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You could spend your whole Chiang Mai holiday exploring the famous Night Bazaar. Once you’ve exhausted the art of the cheerful haggle, however, there’s plenty more to explore. The National Museum and Botanic Garden are great places to soak up some local culture and to breathe in the delicate fragrance of Thai orchids. In the city’s centre, the remains of ancient walls embrace over 30 temples. Limber travellers can climb 300 stairs to Wat Phrathat Doi Suthep, an ornate Buddhist temple in the hills.
Hong Kong's a great city for an adventurous eater. Stop at a street vendor for fish balls on a stick or stinky tofu. Bakeries offer wife cake, pineapple buns and egg tarts. Or opt for as much dim sum as you can eat. If you're tired of local and regional Chinese specialties, check out upscale offerings from some of the world's top chefs, like Joel Robouchon and Alain Ducasse.
Bangkok is full of exquisitely decorated Buddhist temples—as you go from one to the next you’ll be continually blown away by the craftsmanship and elabourate details. But if you’d rather seek enlightenment in a gourmet meal, or dance the night away, you’ll also enjoy Bangkok—the restaurant and nightclub scenes here are among the best in the world.
You can eat very well—and very cheaply—in Taipei. The restaurants may not look posh, but the quality of the food is superlative. And there’s a huge variety of restaurants—in addition to local Taiwanese specialties, you’ll find regional cuisines from all over China, as well as great Indian, Japanese and even Italian options. Just make sure to leave some room for snacks—street-vendor food here is addictive.
Phuket offers a rainbow spectrum of spectacular holiday sights from blue lagoons and pink sunsets to orange-robed monks. Three wheeled-Tuk Tuks, taxis, buses and long tailed boats transport visitors between these marvels. Phuket's south coast offers its most popular beaches. The north is more tranquil. Koh Phi Phi, Phang Nga Bay and Patong Beach are popular spots. Diving, snorkeling, wind surfing and sailing are just a few active options. Inland, forested hills, mountains and cliffs wait to be explored.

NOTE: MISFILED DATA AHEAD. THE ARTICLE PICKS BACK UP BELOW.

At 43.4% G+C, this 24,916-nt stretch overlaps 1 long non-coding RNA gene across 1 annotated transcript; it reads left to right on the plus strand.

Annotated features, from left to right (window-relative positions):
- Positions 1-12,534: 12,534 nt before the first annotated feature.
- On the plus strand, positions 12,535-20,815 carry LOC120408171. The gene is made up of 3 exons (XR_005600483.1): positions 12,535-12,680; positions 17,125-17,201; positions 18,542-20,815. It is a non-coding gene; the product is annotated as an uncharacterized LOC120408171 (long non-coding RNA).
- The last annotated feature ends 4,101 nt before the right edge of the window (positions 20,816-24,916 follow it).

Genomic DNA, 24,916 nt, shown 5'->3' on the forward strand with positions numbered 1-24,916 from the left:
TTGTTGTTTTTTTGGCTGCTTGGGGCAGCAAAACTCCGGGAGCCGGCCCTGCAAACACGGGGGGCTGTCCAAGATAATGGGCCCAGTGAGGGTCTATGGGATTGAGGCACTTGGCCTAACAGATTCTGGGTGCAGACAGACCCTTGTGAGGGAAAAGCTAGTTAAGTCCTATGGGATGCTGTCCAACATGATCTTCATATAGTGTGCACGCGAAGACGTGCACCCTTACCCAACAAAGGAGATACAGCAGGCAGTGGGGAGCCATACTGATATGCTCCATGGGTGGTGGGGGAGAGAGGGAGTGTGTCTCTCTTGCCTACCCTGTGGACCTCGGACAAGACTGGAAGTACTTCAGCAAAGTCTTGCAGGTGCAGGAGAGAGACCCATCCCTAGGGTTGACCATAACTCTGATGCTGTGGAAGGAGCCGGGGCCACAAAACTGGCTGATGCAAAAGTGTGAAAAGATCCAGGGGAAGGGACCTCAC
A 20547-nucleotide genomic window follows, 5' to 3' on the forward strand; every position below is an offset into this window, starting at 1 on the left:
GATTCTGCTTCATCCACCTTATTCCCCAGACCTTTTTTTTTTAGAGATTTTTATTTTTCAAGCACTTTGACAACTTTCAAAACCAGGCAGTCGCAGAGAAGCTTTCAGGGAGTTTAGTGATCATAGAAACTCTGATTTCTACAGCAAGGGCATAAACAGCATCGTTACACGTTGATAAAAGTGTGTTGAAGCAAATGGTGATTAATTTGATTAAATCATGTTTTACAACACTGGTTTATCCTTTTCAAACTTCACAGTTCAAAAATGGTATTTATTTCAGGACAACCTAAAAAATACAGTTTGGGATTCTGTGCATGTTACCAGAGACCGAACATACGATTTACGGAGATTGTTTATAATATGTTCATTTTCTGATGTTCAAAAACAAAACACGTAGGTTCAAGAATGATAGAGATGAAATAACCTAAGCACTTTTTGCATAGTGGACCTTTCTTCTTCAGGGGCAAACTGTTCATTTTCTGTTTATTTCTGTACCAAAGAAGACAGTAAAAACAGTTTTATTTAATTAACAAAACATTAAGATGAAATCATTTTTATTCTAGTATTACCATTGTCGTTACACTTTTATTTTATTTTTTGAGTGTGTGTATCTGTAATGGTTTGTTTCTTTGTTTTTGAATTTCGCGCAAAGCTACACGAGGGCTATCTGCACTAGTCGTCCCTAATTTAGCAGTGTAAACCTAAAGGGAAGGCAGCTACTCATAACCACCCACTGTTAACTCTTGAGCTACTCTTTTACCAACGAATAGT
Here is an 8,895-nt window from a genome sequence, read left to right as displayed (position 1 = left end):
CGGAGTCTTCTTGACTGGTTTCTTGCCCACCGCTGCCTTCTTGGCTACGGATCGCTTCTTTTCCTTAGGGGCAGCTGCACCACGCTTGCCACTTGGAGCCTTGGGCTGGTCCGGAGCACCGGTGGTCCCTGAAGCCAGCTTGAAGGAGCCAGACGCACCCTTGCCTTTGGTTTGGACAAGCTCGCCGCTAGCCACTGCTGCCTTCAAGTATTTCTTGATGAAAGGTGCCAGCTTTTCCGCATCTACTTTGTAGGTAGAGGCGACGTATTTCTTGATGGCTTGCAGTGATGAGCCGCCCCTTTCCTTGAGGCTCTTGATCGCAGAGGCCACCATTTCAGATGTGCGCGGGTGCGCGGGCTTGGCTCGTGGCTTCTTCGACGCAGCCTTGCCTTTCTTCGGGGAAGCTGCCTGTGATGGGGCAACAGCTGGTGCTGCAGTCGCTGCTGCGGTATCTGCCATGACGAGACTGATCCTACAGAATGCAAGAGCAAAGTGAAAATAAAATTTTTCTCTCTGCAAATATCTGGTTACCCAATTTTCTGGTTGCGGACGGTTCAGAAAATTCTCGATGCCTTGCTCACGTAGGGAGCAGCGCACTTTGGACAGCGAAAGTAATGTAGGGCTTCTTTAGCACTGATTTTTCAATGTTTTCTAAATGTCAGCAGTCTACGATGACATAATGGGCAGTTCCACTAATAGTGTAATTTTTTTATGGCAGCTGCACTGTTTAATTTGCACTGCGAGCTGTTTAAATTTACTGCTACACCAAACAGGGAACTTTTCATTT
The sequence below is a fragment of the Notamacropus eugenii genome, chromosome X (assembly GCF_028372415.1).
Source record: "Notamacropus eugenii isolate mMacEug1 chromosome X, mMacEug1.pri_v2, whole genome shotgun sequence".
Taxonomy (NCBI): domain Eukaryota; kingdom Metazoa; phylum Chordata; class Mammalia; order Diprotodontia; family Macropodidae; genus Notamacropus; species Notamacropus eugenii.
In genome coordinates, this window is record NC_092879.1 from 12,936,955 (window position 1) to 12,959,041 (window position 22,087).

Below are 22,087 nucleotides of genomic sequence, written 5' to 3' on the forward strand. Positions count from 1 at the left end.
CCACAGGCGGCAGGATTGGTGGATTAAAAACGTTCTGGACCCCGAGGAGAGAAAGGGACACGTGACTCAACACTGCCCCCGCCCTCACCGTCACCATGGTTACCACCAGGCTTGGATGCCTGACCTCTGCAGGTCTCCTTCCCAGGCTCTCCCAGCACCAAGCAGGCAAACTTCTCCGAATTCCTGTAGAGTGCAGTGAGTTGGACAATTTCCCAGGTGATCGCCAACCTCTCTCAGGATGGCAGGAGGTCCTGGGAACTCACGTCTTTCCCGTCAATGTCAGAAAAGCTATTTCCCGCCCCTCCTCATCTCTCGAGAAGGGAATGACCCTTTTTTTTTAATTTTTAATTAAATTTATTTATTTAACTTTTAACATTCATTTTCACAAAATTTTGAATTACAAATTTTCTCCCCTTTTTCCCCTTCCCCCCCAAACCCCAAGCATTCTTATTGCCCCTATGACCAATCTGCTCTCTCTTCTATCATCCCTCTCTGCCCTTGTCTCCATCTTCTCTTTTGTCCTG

Johor Bahru is the second-largest city in Malaysia and, with the opening of two major amusement parks in 2012, it is poised to become a major tourist destination. TripAdvisor travellers also recommend visiting the Arulmigu Sri Rajakaliamman Glass Temple, a unique Hindu temple decorated with brilliant glass mosaics.
Singapore is known as a bustling metropolis that also happens to be one of the cleanest and safest cities of its size in the world. (Just make sure you heed the local laws—something like spitting in the street might merely be considered rude in your hometown, but here, it carries a severe penalty.) You'll find historic sites like the Thian Hock Keng temple, superlative shopping (including gargantuan malls) and numerous beaches.
Where else can you find an azalea-framed volcano to climb, a sisterhood of deep-divers, and ancient stone statues on which to make wishes? Jeju Island. A favourite with newlyweds (and K-drama fans), this popular retreat is also home to miles of golden beaches, winding coastal trails, and Jeju Waterworld, the area’s largest water park. No matter what your fancy, one thing is for certain: a day of sightseeing isn’t complete without enjoying some of the isle’s delicious raw seafood and famed barbecued black pork.
Home to nearly nine million and powering an economy that exceeds both Hong Kong's and Thailand's, Osaka packs quite a punch. The confident, stylish city is a shopping hub, with fabulous restaurants and nightlife. It's an ideal base for exploring the Kansai region: Kyoto's World Heritage Sites, Nara's temple and Koya-san's eerie graves are within 90 minutes by train. Top city attractions include the aquarium, Osaka Castle, Universal Studios Japan and the futuristic Floating Garden Observatory.
Tradition collides with pop culture in Tokyo, where you can reverently wander ancient temples before rocking out at a karaoke bar. Wake up before the sun to catch the lively fish auction at the Toyosu Market, then refresh with a walk beneath the cherry blossom trees that line the Sumida River. Spend some time in the beautiful East Gardens of the Imperial Palace, then brush up on your Japanese history at the Edo-Tokyo Museum. Don’t forget to eat as much sushi, udon noodles, and wagashi (Japanese sweets) as your belly can handle.